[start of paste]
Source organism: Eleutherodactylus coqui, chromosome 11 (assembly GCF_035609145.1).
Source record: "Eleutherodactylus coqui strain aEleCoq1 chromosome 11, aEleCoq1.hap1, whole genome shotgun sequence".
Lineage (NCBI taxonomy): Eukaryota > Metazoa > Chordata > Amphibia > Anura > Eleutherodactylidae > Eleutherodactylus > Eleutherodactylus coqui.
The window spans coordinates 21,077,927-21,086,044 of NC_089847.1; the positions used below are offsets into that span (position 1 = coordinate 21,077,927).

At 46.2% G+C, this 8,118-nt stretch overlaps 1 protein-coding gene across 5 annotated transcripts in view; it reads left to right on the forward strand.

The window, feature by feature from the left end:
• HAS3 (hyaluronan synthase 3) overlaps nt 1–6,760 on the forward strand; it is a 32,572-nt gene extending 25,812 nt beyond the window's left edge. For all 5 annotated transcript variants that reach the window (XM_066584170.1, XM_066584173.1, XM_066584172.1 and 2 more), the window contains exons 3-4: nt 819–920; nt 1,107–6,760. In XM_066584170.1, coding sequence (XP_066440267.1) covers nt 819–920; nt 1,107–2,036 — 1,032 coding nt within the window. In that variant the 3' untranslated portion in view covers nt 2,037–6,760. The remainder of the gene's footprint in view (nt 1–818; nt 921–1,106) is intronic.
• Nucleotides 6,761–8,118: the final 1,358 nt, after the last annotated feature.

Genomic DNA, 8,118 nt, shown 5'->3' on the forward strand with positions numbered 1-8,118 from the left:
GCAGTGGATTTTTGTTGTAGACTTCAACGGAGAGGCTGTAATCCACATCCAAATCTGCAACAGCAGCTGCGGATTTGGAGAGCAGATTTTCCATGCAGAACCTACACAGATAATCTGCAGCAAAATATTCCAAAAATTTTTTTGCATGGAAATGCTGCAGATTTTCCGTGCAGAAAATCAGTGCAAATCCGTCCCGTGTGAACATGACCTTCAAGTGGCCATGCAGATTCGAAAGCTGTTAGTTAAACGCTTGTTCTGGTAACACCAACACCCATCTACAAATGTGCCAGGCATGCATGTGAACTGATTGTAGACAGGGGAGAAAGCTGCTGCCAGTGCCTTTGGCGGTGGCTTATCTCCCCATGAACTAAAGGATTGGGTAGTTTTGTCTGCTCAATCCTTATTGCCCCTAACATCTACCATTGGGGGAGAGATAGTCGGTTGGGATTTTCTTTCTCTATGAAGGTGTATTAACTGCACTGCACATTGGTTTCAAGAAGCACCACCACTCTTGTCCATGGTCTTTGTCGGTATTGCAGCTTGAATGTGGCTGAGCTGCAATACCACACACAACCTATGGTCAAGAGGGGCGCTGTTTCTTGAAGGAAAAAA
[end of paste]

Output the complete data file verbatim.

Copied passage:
Source organism: Eleutherodactylus coqui, chromosome 11 (assembly GCF_035609145.1).
Source record: "Eleutherodactylus coqui strain aEleCoq1 chromosome 11, aEleCoq1.hap1, whole genome shotgun sequence".
Lineage (NCBI taxonomy): Eukaryota > Metazoa > Chordata > Amphibia > Anura > Eleutherodactylidae > Eleutherodactylus > Eleutherodactylus coqui.
The window spans coordinates 21,077,927-21,086,044 of NC_089847.1; the positions used below are offsets into that span (position 1 = coordinate 21,077,927).

At 46.2% G+C, this 8,118-nt stretch overlaps 1 protein-coding gene across 5 annotated transcripts in view; it reads left to right on the forward strand.

The window, feature by feature from the left end:
• HAS3 (hyaluronan synthase 3) overlaps nt 1–6,760 on the forward strand; it is a 32,572-nt gene extending 25,812 nt beyond the window's left edge. For all 5 annotated transcript variants that reach the window (XM_066584170.1, XM_066584173.1, XM_066584172.1 and 2 more), the window contains exons 3-4: nt 819–920; nt 1,107–6,760. In XM_066584170.1, coding sequence (XP_066440267.1) covers nt 819–920; nt 1,107–2,036 — 1,032 coding nt within the window. In that variant the 3' untranslated portion in view covers nt 2,037–6,760. The remainder of the gene's footprint in view (nt 1–818; nt 921–1,106) is intronic.
• Nucleotides 6,761–8,118: the final 1,358 nt, after the last annotated feature.

Genomic DNA, 8,118 nt, shown 5'->3' on the forward strand with positions numbered 1-8,118 from the left:
GCAGTGGATTTTTGTTGTAGACTTCAACGGAGAGGCTGTAATCCACATCCAAATCTGCAACAGCAGCTGCGGATTTGGAGAGCAGATTTTCCATGCAGAACCTACACAGATAATCTGCAGCAAAATATTCCAAAAATTTTTTTGCATGGAAATGCTGCAGATTTTCCGTGCAGAAAATCAGTGCAAATCCGTCCCGTGTGAACATGACCTTCAAGTGGCCATGCAGATTCGAAAGCTGTTAGTTAAACGCTTGTTCTGGTAACACCAACACCCATCTACAAATGTGCCAGGCATGCATGTGAACTGATTGTAGACAGGGGAGAAAGCTGCTGCCAGTGCCTTTGGCGGTGGCTTATCTCCCCATGAACTAAAGGATTGGGTAGTTTTGTCTGCTCAATCCTTATTGCCCCTAACATCTACCATTGGGGGAGAGATAGTCGGTTGGGATTTTCTTTCTCTATGAAGGTGTATTAACTGCACTGCACATTGGTTTCAAGAAGCACCACCACTCTTGTCCATGGTCTTTGTCGGTATTGCAGCTTGAATGTGGCTGAGCTGCAATACCACACACAACCTATGGTCAAGAGGGGCGCTGTTTCTTGAAGGAAAAAA